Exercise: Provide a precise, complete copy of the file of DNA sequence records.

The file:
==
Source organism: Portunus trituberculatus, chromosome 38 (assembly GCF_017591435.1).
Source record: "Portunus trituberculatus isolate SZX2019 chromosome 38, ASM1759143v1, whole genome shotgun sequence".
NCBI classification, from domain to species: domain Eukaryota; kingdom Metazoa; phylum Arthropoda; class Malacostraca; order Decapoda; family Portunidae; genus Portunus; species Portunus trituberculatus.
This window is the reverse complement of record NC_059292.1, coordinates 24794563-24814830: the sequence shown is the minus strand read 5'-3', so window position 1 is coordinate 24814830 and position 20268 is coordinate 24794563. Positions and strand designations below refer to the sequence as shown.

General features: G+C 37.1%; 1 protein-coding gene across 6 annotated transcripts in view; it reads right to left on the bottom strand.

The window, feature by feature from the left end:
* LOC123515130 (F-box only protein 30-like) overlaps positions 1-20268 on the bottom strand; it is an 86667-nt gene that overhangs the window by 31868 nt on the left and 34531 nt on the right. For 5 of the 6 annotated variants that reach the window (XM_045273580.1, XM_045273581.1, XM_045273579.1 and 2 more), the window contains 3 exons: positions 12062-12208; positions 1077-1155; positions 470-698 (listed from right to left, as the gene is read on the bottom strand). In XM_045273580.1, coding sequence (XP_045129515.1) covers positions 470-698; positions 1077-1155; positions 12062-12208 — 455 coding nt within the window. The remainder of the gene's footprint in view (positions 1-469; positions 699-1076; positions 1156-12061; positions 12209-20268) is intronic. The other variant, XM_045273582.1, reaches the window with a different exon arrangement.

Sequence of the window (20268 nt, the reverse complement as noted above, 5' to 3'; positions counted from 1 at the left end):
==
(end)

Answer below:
Source organism: Portunus trituberculatus, chromosome 38 (assembly GCF_017591435.1).
Source record: "Portunus trituberculatus isolate SZX2019 chromosome 38, ASM1759143v1, whole genome shotgun sequence".
NCBI classification, from domain to species: domain Eukaryota; kingdom Metazoa; phylum Arthropoda; class Malacostraca; order Decapoda; family Portunidae; genus Portunus; species Portunus trituberculatus.
This window is the reverse complement of record NC_059292.1, coordinates 24794563-24814830: the sequence shown is the minus strand read 5'-3', so window position 1 is coordinate 24814830 and position 20268 is coordinate 24794563. Positions and strand designations below refer to the sequence as shown.

General features: G+C 37.1%; 1 protein-coding gene across 6 annotated transcripts in view; it reads right to left on the bottom strand.

The window, feature by feature from the left end:
* LOC123515130 (F-box only protein 30-like) overlaps positions 1-20268 on the bottom strand; it is an 86667-nt gene that overhangs the window by 31868 nt on the left and 34531 nt on the right. For 5 of the 6 annotated variants that reach the window (XM_045273580.1, XM_045273581.1, XM_045273579.1 and 2 more), the window contains 3 exons: positions 12062-12208; positions 1077-1155; positions 470-698 (listed from right to left, as the gene is read on the bottom strand). In XM_045273580.1, coding sequence (XP_045129515.1) covers positions 470-698; positions 1077-1155; positions 12062-12208 — 455 coding nt within the window. The remainder of the gene's footprint in view (positions 1-469; positions 699-1076; positions 1156-12061; positions 12209-20268) is intronic. The other variant, XM_045273582.1, reaches the window with a different exon arrangement.

Sequence of the window (20268 nt, the reverse complement as noted above, 5' to 3'; positions counted from 1 at the left end):